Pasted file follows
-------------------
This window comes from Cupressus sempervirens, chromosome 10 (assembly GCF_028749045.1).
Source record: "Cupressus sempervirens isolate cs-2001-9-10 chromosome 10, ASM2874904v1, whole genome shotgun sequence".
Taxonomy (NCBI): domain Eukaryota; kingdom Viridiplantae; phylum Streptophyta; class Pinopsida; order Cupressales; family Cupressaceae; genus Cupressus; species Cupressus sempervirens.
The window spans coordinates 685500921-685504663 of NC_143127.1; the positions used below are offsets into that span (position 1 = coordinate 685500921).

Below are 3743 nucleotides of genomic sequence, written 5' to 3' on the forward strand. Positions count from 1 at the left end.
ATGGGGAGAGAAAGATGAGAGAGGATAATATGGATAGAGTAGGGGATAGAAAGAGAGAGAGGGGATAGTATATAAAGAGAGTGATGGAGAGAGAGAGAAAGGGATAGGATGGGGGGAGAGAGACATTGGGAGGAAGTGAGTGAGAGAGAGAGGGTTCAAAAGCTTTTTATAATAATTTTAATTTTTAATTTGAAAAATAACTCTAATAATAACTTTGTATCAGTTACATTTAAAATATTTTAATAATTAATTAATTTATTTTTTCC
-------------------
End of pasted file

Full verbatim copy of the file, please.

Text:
This window comes from Cupressus sempervirens, chromosome 10 (assembly GCF_028749045.1).
Source record: "Cupressus sempervirens isolate cs-2001-9-10 chromosome 10, ASM2874904v1, whole genome shotgun sequence".
Taxonomy (NCBI): domain Eukaryota; kingdom Viridiplantae; phylum Streptophyta; class Pinopsida; order Cupressales; family Cupressaceae; genus Cupressus; species Cupressus sempervirens.
The window spans coordinates 685500921-685504663 of NC_143127.1; the positions used below are offsets into that span (position 1 = coordinate 685500921).

Below are 3743 nucleotides of genomic sequence, written 5' to 3' on the forward strand. Positions count from 1 at the left end.
ATGGGGAGAGAAAGATGAGAGAGGATAATATGGATAGAGTAGGGGATAGAAAGAGAGAGAGGGGATAGTATATAAAGAGAGTGATGGAGAGAGAGAGAAAGGGATAGGATGGGGGGAGAGAGACATTGGGAGGAAGTGAGTGAGAGAGAGAGGGTTCAAAAGCTTTTTATAATAATTTTAATTTTTAATTTGAAAAATAACTCTAATAATAACTTTGTATCAGTTACATTTAAAATATTTTAATAATTAATTAATTTATTTTTTCC